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Falls Clinics – An Evolving Model of Care for High Risk Fallers

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Presentation on theme: "Falls Clinics – An Evolving Model of Care for High Risk Fallers"— Presentation transcript:

1 Falls Clinics – An Evolving Model of Care for High Risk Fallers
Dr Katherine Lucero Geriatrician Royal Adelaide Hospital Diana Pignata OT, Central and Northern Community Falls Prevention Team

2 An Evolving Model of Care

3 Falls Most falls are multi-factorial
The terms ‘simple’ and ‘mechanical’ falls are misnomers and do not reflect the complexity of falls Multi-factorial interventions in falls clinics have been shown to reduce falls and falls related injuries in older people* *Hill K et al. Effectiveness of Falls Clinic: an evaluation of outcomes and client adherence to recommended interrventions. JAGS 2008

4 Background In 2008, a regional falls prevention program was established in Central Northern Adelaide Health Service (CNAHS) Early objectives included: Establishing a new multi-disciplinary Falls Clinic at Day Rehabilitation Centre (DRC), Hampstead Rehabilitation Centre Providing a multi-disciplinary team to existing Falls Clinic at TQEH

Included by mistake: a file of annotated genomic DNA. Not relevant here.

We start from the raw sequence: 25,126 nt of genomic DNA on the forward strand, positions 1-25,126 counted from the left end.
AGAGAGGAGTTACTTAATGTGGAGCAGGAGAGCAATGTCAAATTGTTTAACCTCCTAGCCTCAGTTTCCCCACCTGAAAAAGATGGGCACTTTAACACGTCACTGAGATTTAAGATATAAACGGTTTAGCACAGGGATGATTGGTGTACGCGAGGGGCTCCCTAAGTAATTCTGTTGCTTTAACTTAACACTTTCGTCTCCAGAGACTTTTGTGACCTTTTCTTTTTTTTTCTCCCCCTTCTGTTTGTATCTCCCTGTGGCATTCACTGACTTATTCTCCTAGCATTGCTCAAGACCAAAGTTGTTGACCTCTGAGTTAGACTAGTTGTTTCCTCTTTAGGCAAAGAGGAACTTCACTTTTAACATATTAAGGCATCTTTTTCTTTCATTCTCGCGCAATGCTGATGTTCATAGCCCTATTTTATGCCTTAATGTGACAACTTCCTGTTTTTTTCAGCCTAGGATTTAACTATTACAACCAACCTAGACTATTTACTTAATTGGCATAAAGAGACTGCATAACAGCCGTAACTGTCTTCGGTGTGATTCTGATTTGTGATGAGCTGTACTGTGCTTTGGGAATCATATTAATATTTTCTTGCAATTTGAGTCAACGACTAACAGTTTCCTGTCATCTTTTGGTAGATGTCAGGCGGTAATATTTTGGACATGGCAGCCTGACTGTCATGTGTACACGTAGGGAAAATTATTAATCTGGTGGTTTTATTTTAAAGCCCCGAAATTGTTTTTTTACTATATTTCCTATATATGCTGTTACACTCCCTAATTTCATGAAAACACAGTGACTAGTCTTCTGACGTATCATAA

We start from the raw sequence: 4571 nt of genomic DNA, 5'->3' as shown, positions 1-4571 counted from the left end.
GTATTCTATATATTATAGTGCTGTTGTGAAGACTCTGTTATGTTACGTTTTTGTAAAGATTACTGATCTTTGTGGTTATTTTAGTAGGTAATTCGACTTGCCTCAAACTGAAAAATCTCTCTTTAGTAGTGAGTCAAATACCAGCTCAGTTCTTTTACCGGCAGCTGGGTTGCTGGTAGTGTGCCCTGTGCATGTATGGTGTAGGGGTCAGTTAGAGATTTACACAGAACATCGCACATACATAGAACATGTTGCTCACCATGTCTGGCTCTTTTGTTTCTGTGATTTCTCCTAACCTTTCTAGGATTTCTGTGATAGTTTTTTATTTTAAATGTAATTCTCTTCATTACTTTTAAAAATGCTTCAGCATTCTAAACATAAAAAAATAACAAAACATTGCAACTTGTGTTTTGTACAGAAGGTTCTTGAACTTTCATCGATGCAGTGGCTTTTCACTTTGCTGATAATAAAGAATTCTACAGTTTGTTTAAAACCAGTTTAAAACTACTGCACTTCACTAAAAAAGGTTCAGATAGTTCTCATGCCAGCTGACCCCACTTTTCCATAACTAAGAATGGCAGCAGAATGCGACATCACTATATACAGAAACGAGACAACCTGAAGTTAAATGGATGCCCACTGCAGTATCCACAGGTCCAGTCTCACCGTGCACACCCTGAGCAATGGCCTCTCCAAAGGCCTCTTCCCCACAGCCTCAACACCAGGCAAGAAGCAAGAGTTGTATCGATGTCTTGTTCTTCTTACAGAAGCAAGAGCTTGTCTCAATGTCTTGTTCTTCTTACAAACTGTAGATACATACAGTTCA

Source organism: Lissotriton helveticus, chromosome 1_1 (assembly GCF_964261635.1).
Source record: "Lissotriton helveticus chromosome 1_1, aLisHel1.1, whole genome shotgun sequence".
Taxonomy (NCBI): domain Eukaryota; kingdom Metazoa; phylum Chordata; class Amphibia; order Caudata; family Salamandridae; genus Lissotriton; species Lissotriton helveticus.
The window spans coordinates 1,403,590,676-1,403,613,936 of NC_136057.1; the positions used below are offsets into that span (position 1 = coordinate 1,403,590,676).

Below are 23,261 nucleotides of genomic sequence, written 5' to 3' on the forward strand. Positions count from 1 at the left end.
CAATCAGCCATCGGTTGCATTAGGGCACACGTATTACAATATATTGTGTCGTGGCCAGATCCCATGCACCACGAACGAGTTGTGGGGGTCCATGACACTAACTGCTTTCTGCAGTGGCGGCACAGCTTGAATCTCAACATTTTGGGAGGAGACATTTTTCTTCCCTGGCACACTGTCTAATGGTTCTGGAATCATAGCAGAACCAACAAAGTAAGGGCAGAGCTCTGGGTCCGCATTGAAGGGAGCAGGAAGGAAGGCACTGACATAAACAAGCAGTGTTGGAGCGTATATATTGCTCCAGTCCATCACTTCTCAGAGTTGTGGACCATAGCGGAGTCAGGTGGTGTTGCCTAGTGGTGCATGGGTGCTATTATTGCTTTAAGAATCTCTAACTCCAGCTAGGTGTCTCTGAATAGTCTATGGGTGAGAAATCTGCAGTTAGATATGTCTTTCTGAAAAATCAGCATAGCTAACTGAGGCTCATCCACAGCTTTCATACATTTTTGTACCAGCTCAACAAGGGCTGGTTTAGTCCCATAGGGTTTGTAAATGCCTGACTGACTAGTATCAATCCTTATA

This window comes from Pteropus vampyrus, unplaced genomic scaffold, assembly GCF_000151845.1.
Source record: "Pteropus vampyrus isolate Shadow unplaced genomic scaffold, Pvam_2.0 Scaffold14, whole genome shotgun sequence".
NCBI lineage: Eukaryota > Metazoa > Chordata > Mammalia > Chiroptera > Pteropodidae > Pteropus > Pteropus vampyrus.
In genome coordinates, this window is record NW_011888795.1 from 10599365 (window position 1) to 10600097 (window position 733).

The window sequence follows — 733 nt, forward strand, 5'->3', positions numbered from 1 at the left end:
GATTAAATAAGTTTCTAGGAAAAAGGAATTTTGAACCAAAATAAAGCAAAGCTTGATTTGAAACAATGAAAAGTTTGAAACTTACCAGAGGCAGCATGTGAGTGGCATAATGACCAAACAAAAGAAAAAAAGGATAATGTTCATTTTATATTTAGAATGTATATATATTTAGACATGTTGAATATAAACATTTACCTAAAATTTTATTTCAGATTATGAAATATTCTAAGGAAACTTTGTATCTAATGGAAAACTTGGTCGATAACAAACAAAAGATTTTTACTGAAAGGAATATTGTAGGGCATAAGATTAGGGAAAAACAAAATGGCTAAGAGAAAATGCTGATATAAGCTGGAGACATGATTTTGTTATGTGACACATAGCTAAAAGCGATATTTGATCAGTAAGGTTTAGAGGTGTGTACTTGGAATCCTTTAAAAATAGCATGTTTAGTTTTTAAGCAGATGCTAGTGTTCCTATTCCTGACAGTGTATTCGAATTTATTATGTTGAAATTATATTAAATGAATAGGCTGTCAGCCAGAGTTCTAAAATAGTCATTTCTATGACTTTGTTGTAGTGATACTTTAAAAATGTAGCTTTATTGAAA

5 Pre-Implementation When planning the design of our Falls Clinics, we were guided by: Experience by Geriatricians at RAH and TQEH, staff at Falls Prevention team Reviewing Falls Clinics Repatriation General Hospital Bundoora, Melbourne ANZFP Conference Melbourne 2008 Information gathered by the Victorian Falls Clinic Coalition Research articles and publications